This month I had the honor of doing my first interview for How to Be an Elephant with the wonderful Luann Toth from School Library Journal. Below, you can read our conversation on research, process, and the future of elephants. Following on the heels of her Sibert Honor–winning Neigh
If you are what you eat, elephants are basically one big walking pile of acacia leaves. They eat other plants too, of course—some populations of elephants have hundreds of different greens to choose from—but the elephants that I met in Kenya loved acacia plants, enormous spikes and al
There are all of these little moments in my sketches that never make it into a final book, raw ideas that are loose and messy that capture the feelings or information I want to work into in a scene. Some are diagrams, some are page spreads, some belong in a future, unwritten project.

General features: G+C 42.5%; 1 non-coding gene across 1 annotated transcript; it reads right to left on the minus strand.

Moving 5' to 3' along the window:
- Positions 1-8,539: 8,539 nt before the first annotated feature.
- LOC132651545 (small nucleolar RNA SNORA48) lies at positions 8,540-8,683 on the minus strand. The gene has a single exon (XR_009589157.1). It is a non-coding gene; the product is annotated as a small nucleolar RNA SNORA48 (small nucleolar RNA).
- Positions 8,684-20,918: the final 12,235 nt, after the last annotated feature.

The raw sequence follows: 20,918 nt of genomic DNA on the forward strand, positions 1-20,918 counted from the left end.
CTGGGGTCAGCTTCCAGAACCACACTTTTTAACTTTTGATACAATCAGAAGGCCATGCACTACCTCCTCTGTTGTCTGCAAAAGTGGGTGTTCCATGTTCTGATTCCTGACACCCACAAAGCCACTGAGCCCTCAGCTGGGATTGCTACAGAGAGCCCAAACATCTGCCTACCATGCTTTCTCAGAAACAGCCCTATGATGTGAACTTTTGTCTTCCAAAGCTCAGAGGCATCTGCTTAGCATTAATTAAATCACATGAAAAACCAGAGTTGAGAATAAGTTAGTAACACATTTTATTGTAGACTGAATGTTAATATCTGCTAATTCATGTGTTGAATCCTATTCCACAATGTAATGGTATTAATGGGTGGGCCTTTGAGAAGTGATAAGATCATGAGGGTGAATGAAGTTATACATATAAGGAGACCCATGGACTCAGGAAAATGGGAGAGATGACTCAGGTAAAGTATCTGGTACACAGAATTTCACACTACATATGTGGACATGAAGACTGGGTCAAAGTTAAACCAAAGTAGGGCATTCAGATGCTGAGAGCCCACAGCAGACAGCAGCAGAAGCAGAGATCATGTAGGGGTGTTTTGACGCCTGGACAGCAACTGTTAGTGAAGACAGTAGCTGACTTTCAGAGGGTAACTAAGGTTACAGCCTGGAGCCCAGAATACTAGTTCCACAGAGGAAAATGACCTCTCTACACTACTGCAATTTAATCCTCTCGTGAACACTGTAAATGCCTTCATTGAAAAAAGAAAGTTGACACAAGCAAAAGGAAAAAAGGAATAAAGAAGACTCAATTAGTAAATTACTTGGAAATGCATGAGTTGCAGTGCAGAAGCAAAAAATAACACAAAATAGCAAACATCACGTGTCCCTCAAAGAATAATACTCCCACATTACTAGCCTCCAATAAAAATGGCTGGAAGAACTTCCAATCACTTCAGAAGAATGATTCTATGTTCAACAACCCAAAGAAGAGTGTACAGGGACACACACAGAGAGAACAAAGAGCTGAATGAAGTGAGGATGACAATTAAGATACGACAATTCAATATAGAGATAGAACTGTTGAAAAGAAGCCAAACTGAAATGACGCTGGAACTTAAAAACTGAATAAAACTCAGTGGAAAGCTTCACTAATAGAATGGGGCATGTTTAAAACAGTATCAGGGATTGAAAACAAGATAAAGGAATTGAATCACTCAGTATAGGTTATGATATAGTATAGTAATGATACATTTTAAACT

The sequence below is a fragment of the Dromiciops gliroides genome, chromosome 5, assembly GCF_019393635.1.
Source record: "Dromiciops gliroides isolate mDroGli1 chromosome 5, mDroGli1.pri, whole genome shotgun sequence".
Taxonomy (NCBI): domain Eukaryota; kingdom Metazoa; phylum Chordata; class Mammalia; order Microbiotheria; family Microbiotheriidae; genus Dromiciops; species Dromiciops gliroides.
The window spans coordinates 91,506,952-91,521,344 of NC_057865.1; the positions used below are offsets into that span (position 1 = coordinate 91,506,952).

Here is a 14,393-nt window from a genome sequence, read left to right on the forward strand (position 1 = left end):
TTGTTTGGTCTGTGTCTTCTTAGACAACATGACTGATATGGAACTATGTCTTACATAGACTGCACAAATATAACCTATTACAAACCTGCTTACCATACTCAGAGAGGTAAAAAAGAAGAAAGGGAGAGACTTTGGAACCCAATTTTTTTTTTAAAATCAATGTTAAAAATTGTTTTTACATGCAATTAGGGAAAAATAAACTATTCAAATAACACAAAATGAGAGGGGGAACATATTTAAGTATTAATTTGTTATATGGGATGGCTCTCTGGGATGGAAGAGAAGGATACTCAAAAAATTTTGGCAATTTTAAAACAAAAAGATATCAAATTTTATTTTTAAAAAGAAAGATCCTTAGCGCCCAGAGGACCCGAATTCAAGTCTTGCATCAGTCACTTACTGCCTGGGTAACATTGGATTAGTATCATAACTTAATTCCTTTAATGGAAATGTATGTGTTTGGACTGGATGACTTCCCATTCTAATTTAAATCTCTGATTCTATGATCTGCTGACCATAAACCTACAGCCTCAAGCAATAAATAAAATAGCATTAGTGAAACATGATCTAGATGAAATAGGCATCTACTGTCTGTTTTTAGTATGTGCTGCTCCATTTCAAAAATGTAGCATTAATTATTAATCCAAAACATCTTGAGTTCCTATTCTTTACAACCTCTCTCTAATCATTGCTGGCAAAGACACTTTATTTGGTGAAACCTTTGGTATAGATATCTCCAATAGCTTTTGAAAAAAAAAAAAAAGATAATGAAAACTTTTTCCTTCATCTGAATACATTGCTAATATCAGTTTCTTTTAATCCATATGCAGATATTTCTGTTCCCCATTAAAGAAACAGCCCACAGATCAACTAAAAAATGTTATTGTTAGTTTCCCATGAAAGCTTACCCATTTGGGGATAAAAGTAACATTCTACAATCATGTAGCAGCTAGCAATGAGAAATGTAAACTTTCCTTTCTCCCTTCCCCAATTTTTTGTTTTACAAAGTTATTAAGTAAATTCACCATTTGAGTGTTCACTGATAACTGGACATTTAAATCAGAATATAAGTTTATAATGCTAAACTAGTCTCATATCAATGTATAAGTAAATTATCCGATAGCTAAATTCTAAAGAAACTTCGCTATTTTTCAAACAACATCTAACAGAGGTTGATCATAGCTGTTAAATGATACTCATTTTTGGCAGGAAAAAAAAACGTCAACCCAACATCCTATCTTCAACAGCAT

A baby elephant is basically the opposite thing of a great white shark. Unsteady and shuffling, small and pink, she begs for milk and whiffles her tiny trunk from beneath the safety of her mother’s towering legs. The cover for HOW TO BE AN ELEPHANT was challenging to create, bec
Holding your book for the first time is a little like meeting your newborn baby. After investing weeks or months (or even years) of work and worry, your heart is skipping about with joy. Look at you, amazing little thing that I made! You’re finally here! I wish my ears were big
Give birth to child. Check. Host family visits. Check. Next up: Finally finish How To Be An Elephant! I’m not exactly sure what my new life as an author-mom looks like, other than that there’s a lot more baby in it than before. A baby—with its around-the-clock needs as it
When I was in high school, dreaming of being an illustrator, and even while at RISD on my way to that goal, I really had no idea how many drafts it could take to get a drawing right. A couple of thumbnails, a color sketch, and WHAM BAM KABLAM, make the final art, right? Finger paintin